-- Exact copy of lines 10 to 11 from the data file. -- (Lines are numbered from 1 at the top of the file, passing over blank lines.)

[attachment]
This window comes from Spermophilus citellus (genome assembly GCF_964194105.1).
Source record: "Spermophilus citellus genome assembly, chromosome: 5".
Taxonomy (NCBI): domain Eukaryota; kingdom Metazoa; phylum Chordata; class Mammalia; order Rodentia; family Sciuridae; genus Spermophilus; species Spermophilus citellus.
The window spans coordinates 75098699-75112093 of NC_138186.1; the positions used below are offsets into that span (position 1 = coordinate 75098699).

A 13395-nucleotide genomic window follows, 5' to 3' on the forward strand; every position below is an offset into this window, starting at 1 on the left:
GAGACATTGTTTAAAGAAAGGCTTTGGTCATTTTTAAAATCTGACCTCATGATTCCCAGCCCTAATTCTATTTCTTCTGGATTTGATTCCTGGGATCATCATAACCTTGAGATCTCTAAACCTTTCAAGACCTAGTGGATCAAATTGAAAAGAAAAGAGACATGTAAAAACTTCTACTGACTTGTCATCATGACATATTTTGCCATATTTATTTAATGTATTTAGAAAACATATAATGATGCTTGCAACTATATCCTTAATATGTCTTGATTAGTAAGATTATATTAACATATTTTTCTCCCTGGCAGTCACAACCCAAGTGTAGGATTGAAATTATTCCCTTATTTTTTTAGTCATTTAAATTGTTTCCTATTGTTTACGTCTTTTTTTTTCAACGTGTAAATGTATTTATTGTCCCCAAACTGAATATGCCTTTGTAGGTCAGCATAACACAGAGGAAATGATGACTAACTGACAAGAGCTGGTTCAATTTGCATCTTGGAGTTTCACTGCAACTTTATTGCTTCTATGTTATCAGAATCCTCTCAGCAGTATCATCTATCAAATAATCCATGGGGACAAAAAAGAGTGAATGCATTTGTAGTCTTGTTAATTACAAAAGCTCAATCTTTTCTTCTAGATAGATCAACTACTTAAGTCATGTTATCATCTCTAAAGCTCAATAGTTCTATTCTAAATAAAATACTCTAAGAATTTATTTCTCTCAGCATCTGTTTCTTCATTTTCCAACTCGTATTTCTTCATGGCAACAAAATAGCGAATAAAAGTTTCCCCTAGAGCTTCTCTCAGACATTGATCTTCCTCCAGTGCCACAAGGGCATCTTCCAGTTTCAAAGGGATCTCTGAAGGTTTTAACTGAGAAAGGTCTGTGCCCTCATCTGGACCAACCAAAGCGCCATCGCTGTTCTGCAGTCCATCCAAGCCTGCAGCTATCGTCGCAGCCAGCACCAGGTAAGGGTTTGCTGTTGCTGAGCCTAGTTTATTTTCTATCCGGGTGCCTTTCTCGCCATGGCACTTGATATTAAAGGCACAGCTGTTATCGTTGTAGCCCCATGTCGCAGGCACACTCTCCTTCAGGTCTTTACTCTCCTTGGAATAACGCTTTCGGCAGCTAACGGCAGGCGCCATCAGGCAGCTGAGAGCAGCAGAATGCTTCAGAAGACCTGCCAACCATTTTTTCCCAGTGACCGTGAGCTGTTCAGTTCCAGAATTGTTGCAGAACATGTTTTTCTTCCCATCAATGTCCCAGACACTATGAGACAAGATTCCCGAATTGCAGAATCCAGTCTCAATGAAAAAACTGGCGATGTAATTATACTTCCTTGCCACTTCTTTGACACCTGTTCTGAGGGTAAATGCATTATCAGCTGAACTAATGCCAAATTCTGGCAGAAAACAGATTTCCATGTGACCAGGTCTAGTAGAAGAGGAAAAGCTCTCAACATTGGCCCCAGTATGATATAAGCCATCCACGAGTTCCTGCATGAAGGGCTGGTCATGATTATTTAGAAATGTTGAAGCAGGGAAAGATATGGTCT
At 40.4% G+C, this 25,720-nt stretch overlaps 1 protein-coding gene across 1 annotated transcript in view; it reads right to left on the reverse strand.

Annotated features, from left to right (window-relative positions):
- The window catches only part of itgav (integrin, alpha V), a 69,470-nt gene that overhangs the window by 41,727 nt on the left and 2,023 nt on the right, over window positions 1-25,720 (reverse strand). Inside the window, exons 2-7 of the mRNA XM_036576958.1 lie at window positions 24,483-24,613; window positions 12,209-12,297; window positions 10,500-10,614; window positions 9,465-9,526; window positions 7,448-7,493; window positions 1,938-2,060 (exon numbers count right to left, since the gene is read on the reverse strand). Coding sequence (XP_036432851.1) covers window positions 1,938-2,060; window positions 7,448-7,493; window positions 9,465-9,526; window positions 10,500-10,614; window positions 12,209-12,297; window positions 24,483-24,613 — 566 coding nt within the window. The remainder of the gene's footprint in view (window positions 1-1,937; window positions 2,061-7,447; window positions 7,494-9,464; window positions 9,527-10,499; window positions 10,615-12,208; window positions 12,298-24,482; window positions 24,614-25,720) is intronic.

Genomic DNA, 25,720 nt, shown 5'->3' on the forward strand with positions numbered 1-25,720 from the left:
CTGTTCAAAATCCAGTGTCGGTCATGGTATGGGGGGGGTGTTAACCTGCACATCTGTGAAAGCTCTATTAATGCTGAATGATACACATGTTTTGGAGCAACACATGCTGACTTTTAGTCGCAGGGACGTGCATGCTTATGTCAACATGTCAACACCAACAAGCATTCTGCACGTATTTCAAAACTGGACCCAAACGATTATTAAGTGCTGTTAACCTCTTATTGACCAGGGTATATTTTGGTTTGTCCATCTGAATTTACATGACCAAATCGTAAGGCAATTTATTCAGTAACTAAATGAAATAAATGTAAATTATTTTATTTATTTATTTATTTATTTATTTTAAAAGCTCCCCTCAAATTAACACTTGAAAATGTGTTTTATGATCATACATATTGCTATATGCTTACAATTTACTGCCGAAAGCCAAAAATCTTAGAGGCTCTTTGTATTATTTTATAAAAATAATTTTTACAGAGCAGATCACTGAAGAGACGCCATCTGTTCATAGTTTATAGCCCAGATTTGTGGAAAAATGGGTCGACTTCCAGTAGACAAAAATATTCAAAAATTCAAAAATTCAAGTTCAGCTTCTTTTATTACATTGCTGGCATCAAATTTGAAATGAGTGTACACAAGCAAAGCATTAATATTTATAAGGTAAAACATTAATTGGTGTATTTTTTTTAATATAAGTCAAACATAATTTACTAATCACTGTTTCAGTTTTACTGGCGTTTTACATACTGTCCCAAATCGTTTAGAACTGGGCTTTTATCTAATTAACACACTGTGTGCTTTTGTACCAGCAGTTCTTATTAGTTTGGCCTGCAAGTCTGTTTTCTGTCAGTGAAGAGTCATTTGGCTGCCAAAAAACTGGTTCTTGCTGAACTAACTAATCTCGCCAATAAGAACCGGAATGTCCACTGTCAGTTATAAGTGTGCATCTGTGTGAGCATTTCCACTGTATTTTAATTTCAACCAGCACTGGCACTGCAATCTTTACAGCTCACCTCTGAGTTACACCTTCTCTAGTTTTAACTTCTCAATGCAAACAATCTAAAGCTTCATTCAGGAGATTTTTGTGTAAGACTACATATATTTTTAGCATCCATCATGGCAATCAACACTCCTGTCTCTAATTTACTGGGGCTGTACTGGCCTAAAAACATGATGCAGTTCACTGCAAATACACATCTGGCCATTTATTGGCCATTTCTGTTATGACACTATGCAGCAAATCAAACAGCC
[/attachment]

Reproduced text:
Genomic DNA, 25,720 nt, shown 5'->3' on the forward strand with positions numbered 1-25,720 from the left:
CTGTTCAAAATCCAGTGTCGGTCATGGTATGGGGGGGGTGTTAACCTGCACATCTGTGAAAGCTCTATTAATGCTGAATGATACACATGTTTTGGAGCAACACATGCTGACTTTTAGTCGCAGGGACGTGCATGCTTATGTCAACATGTCAACACCAACAAGCATTCTGCACGTATTTCAAAACTGGACCCAAACGATTATTAAGTGCTGTTAACCTCTTATTGACCAGGGTATATTTTGGTTTGTCCATCTGAATTTACATGACCAAATCGTAAGGCAATTTATTCAGTAACTAAATGAAATAAATGTAAATTATTTTATTTATTTATTTATTTATTTATTTTAAAAGCTCCCCTCAAATTAACACTTGAAAATGTGTTTTATGATCATACATATTGCTATATGCTTACAATTTACTGCCGAAAGCCAAAAATCTTAGAGGCTCTTTGTATTATTTTATAAAAATAATTTTTACAGAGCAGATCACTGAAGAGACGCCATCTGTTCATAGTTTATAGCCCAGATTTGTGGAAAAATGGGTCGACTTCCAGTAGACAAAAATATTCAAAAATTCAAAAATTCAAGTTCAGCTTCTTTTATTACATTGCTGGCATCAAATTTGAAATGAGTGTACACAAGCAAAGCATTAATATTTATAAGGTAAAACATTAATTGGTGTATTTTTTTTAATATAAGTCAAACATAATTTACTAATCACTGTTTCAGTTTTACTGGCGTTTTACATACTGTCCCAAATCGTTTAGAACTGGGCTTTTATCTAATTAACACACTGTGTGCTTTTGTACCAGCAGTTCTTATTAGTTTGGCCTGCAAGTCTGTTTTCTGTCAGTGAAGAGTCATTTGGCTGCCAAAAAACTGGTTCTTGCTGAACTAACTAATCTCGCCAATAAGAACCGGAATGTCCACTGTCAGTTATAAGTGTGCATCTGTGTGAGCATTTCCACTGTATTTTAATTTCAACCAGCACTGGCACTGCAATCTTTACAGCTCACCTCTGAGTTACACCTTCTCTAGTTTTAACTTCTCAATGCAAACAATCTAAAGCTTCATTCAGGAGATTTTTGTGTAAGACTACATATATTTTTAGCATCCATCATGGCAATCAACACTCCTGTCTCTAATTTACTGGGGCTGTACTGGCCTAAAAACATGATGCAGTTCACTGCAAATACACATCTGGCCATTTATTGGCCATTTCTGTTATGACACTATGCAGCAAATCAAACAGCC